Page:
Mulvane parents decry public use of new fitness facilities during school hours

05/01/2014 6:31 AM

08/06/2014 11:08 AM

Some parents upset over public access to Mulvane Grade School’s new indoor track and fitness studios during school hours urged the Mulvane school board on Thursday to stop letting anyone but staff and students into the gym while school is in session.

“We’re just asking that it (the building) not be utilitized by anyone but school staff and students during school hours” to avoid “putting any extra risk to our kids,” Steve Cross Jr., whose son attends the school, told a few hundred people gathered in the new gym for a special meeting held Thursday to discuss the issue.

Another father, Jeff Parker, agreed.

“This is 2014. This is post-Columbine. This is post Sandy Hook. ... These are our children,” he said. “Their safety is No. 1. When my wife drops her (our daughter) off in the morning, we are putting trust in you guys that she will be safe when she’s here.”

The seniors who use the track, meanwhile, say there is no problem and want the building to remain open.

“I don’t feel like my granddaughter is in danger because I don’t feel like it’s our senior citizens who are up there watching our kids,” Shirley Knuth told school board members and the crowd.

She suggested installing cameras or screens to block the walkers’ view of the children to help ease parents’ worries.

“If parents are concerned about us watching their children,” she said, “then there ought to be some other way to do it besides kicking us out.”

The new walking track and fitness studios at the school, completed last month as part of a bond issue approved by voters in 2012, are leased by the Mulvane Recreation Commission. The facilities, at 441 SE Louis Drive in Mulvane, have separate entrances staffed by recreation commission employees, and members do not have access to the gymnasium or other parts of the school during the school day.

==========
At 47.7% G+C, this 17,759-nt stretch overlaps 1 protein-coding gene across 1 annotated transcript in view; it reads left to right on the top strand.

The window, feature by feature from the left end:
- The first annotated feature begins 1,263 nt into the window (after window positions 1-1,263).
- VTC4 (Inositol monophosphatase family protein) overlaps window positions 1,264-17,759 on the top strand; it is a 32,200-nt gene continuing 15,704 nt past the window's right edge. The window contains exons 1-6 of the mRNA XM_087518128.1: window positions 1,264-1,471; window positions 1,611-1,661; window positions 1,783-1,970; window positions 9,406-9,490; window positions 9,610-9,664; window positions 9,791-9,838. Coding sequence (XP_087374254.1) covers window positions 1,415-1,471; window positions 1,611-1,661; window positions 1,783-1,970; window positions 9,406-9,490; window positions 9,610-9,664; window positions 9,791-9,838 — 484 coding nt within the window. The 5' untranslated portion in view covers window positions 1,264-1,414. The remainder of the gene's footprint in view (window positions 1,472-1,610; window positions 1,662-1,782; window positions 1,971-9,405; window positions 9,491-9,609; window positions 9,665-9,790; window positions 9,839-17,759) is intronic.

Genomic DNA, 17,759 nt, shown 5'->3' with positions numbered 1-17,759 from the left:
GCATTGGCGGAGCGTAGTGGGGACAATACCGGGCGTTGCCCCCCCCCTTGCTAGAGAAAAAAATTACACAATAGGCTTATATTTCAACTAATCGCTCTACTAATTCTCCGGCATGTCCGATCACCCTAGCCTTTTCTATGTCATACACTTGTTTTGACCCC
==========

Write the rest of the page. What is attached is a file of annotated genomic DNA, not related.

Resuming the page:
Only senior citizens – people 55 and older – can use the elevated walking track, which overlooks the gymnasium, during school hours.

Forty-one seniors have used the facility through Tuesday, MRC director Tricia Human told the crowd during Thursday’s meeting. There are on average 17 walkers a day, she said. Their average age is 77.

Others attend fitness classes held during school hours. Their average ages generally were in the 60s, Human said.

In an interview with The Eagle before Thursday’s meeting, Tom Keil, director of communication for the Mulvane district, said he felt the arrangement is “a safe situation.”

“With the nature of the times that we live in, we do need to be aware of who is entering our buildings, regardless of whether that’s visitors, parents, grandparents or senior citizens,” he said. But the track and studios are “separate and secure.”

The two studios, which have exercise equipment and space for fitness classes, double as the school’s storm shelter. They hold 520 people, Keil said; Mulvane Grade School has about 400 students and staff members.

But Monica Cross said that she and many other parents didn’t know the track and work-out rooms would be used by the public during the school day until the facility was completed last month. An announcement inviting the public to an open house said senior citizens would be allowed on the walking track from 7:15 a.m. to 3:30 p.m.

“We have an extremely huge safety concern,” said Cross, a parent of three elementary-age children in Mulvane.

“Parents were told it would be used (by the public) during non-school hours” only, Cross said. “I just feel like we were completely lied to.”